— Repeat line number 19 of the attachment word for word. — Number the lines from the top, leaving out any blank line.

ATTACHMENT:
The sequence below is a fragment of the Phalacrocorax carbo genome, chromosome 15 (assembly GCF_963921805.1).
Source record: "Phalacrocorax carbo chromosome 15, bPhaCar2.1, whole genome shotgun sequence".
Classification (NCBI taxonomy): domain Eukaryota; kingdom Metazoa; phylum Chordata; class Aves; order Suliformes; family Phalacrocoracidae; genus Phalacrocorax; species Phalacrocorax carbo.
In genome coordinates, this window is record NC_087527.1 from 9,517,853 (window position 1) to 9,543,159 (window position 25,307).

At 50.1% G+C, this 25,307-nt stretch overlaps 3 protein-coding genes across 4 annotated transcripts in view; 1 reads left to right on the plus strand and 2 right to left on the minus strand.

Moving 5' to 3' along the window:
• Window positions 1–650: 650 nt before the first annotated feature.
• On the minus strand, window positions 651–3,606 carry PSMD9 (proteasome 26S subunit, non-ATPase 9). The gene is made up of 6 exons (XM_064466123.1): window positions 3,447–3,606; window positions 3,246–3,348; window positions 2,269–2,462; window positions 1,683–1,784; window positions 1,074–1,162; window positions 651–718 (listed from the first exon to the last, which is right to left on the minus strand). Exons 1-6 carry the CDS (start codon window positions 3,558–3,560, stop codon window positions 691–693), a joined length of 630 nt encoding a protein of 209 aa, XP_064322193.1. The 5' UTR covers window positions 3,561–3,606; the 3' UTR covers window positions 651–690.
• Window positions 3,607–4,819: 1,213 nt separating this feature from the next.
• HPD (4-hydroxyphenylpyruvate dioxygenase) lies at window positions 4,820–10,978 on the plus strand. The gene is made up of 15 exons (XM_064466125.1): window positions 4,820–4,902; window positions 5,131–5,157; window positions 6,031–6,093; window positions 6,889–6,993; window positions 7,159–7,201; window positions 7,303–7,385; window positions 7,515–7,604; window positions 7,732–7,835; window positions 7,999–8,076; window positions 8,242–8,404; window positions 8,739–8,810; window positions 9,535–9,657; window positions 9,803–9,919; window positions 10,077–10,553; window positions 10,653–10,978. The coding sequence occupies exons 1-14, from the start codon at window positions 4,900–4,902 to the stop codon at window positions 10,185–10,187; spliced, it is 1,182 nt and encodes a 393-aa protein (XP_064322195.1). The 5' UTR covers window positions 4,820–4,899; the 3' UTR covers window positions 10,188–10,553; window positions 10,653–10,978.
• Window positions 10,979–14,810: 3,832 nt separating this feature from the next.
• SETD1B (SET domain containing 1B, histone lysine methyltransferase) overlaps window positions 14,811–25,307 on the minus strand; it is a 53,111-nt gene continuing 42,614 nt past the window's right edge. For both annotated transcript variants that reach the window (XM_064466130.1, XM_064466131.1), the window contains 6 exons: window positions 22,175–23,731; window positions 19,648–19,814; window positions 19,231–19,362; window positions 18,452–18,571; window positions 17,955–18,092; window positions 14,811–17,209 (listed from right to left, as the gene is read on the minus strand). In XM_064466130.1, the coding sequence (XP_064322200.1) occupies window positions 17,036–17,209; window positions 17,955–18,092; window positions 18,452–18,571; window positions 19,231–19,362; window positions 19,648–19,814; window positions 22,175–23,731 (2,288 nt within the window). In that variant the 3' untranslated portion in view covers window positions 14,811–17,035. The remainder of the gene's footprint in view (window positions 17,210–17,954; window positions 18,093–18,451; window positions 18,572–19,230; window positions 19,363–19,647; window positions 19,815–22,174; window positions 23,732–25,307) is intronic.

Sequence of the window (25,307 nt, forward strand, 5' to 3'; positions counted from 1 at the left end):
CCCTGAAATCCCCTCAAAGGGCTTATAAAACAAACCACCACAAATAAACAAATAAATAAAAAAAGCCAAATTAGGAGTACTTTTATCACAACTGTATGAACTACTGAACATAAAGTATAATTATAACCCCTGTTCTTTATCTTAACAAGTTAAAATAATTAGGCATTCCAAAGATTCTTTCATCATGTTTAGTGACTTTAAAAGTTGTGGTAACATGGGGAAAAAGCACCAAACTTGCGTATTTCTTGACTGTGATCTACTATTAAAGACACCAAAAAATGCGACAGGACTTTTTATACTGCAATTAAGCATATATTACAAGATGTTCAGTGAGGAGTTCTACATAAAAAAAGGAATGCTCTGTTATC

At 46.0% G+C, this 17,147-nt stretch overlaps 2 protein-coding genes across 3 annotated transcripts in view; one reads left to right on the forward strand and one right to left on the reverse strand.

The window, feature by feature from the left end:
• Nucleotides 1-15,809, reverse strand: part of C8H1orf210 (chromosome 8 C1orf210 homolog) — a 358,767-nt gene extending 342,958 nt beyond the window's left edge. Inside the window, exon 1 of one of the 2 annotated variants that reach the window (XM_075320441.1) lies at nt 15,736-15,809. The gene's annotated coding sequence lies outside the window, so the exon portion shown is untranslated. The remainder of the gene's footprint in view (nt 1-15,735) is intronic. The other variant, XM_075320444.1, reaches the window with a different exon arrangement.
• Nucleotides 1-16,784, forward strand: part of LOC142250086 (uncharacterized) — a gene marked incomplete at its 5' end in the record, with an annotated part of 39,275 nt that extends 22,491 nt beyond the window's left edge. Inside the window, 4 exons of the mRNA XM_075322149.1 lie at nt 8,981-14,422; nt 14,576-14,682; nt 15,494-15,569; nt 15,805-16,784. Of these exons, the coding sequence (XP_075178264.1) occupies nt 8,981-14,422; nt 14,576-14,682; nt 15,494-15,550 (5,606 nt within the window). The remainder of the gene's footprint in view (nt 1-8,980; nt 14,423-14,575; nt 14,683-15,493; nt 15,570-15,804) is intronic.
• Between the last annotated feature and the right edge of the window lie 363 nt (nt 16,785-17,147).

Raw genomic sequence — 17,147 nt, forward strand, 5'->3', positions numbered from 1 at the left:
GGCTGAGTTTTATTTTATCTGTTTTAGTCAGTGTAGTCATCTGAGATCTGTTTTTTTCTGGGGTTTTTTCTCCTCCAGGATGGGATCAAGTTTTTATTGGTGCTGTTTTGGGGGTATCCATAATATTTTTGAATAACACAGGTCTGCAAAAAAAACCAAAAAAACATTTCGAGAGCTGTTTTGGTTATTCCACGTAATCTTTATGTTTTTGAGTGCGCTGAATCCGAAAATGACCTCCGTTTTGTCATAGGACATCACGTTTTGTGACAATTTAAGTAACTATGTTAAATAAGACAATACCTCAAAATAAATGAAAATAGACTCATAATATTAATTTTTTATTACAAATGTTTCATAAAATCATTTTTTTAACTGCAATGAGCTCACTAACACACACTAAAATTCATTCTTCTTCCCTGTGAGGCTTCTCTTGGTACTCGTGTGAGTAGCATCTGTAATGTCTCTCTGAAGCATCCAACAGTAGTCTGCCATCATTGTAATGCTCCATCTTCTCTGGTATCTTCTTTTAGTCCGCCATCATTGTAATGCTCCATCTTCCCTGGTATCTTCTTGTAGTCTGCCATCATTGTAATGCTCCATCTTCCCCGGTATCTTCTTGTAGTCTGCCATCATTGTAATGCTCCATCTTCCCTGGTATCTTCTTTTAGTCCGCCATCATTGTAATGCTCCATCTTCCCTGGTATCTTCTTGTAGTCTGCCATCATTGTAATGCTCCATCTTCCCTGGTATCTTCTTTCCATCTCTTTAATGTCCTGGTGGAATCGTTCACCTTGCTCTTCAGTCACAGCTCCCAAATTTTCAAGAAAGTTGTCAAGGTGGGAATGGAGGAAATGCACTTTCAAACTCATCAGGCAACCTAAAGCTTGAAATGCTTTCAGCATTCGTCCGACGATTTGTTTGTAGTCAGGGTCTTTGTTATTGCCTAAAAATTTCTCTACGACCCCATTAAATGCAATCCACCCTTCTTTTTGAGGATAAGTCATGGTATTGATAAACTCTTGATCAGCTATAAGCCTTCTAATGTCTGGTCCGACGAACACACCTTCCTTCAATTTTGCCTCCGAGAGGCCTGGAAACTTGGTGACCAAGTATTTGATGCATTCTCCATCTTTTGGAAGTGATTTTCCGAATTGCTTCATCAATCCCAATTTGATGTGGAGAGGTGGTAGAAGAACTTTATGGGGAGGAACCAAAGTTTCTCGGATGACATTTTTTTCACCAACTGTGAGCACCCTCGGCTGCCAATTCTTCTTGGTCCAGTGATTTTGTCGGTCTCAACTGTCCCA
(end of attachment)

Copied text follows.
• Between the last annotated feature and the right edge of the window lie 363 nt (nt 16,785-17,147).